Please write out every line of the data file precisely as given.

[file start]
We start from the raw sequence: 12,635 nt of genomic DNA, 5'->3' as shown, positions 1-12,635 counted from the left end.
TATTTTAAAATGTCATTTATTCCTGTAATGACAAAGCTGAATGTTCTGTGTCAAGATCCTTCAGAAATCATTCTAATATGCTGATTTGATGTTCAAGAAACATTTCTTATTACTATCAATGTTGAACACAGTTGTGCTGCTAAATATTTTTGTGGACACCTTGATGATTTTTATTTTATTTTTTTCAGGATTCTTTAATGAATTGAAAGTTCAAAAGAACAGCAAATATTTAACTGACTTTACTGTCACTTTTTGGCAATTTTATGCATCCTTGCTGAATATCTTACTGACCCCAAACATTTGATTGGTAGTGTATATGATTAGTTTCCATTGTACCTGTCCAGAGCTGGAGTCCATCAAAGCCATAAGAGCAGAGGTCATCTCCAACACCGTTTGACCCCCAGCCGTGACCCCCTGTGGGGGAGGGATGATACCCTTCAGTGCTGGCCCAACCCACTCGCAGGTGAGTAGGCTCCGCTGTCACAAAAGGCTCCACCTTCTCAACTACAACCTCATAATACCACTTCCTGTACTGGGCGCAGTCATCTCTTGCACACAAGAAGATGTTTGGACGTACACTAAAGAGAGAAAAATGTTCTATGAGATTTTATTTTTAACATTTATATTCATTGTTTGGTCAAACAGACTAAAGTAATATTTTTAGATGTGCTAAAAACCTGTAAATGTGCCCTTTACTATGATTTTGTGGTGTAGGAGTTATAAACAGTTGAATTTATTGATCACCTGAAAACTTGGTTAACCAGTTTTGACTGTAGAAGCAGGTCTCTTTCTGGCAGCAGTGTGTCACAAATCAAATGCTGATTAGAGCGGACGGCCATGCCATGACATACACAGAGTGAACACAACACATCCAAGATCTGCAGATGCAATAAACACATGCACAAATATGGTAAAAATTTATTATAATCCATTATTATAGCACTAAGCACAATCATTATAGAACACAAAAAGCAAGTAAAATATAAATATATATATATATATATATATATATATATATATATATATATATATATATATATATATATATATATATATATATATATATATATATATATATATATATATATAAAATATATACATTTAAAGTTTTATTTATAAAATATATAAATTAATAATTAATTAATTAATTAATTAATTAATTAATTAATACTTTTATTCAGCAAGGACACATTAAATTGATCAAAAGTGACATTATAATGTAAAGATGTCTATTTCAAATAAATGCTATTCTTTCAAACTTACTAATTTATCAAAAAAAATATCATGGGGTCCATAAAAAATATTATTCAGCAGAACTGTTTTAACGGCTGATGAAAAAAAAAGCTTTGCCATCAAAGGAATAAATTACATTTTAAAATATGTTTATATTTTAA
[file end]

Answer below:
We start from the raw sequence: 12,635 nt of genomic DNA, 5'->3' as shown, positions 1-12,635 counted from the left end.
TATTTTAAAATGTCATTTATTCCTGTAATGACAAAGCTGAATGTTCTGTGTCAAGATCCTTCAGAAATCATTCTAATATGCTGATTTGATGTTCAAGAAACATTTCTTATTACTATCAATGTTGAACACAGTTGTGCTGCTAAATATTTTTGTGGACACCTTGATGATTTTTATTTTATTTTTTTCAGGATTCTTTAATGAATTGAAAGTTCAAAAGAACAGCAAATATTTAACTGACTTTACTGTCACTTTTTGGCAATTTTATGCATCCTTGCTGAATATCTTACTGACCCCAAACATTTGATTGGTAGTGTATATGATTAGTTTCCATTGTACCTGTCCAGAGCTGGAGTCCATCAAAGCCATAAGAGCAGAGGTCATCTCCAACACCGTTTGACCCCCAGCCGTGACCCCCTGTGGGGGAGGGATGATACCCTTCAGTGCTGGCCCAACCCACTCGCAGGTGAGTAGGCTCCGCTGTCACAAAAGGCTCCACCTTCTCAACTACAACCTCATAATACCACTTCCTGTACTGGGCGCAGTCATCTCTTGCACACAAGAAGATGTTTGGACGTACACTAAAGAGAGAAAAATGTTCTATGAGATTTTATTTTTAACATTTATATTCATTGTTTGGTCAAACAGACTAAAGTAATATTTTTAGATGTGCTAAAAACCTGTAAATGTGCCCTTTACTATGATTTTGTGGTGTAGGAGTTATAAACAGTTGAATTTATTGATCACCTGAAAACTTGGTTAACCAGTTTTGACTGTAGAAGCAGGTCTCTTTCTGGCAGCAGTGTGTCACAAATCAAATGCTGATTAGAGCGGACGGCCATGCCATGACATACACAGAGTGAACACAACACATCCAAGATCTGCAGATGCAATAAACACATGCACAAATATGGTAAAAATTTATTATAATCCATTATTATAGCACTAAGCACAATCATTATAGAACACAAAAAGCAAGTAAAATATAAATATATATATATATATATATATATATATATATATATATATATATATATATATATATATATATATATATATATATATATATATATATATATATATATATATATAAAATATATACATTTAAAGTTTTATTTATAAAATATATAAATTAATAATTAATTAATTAATTAATTAATTAATTAATTAATACTTTTATTCAGCAAGGACACATTAAATTGATCAAAAGTGACATTATAATGTAAAGATGTCTATTTCAAATAAATGCTATTCTTTCAAACTTACTAATTTATCAAAAAAAATATCATGGGGTCCATAAAAAATATTATTCAGCAGAACTGTTTTAACGGCTGATGAAAAAAAAAGCTTTGCCATCAAAGGAATAAATTACATTTTAAAATATGTTTATATTTTAA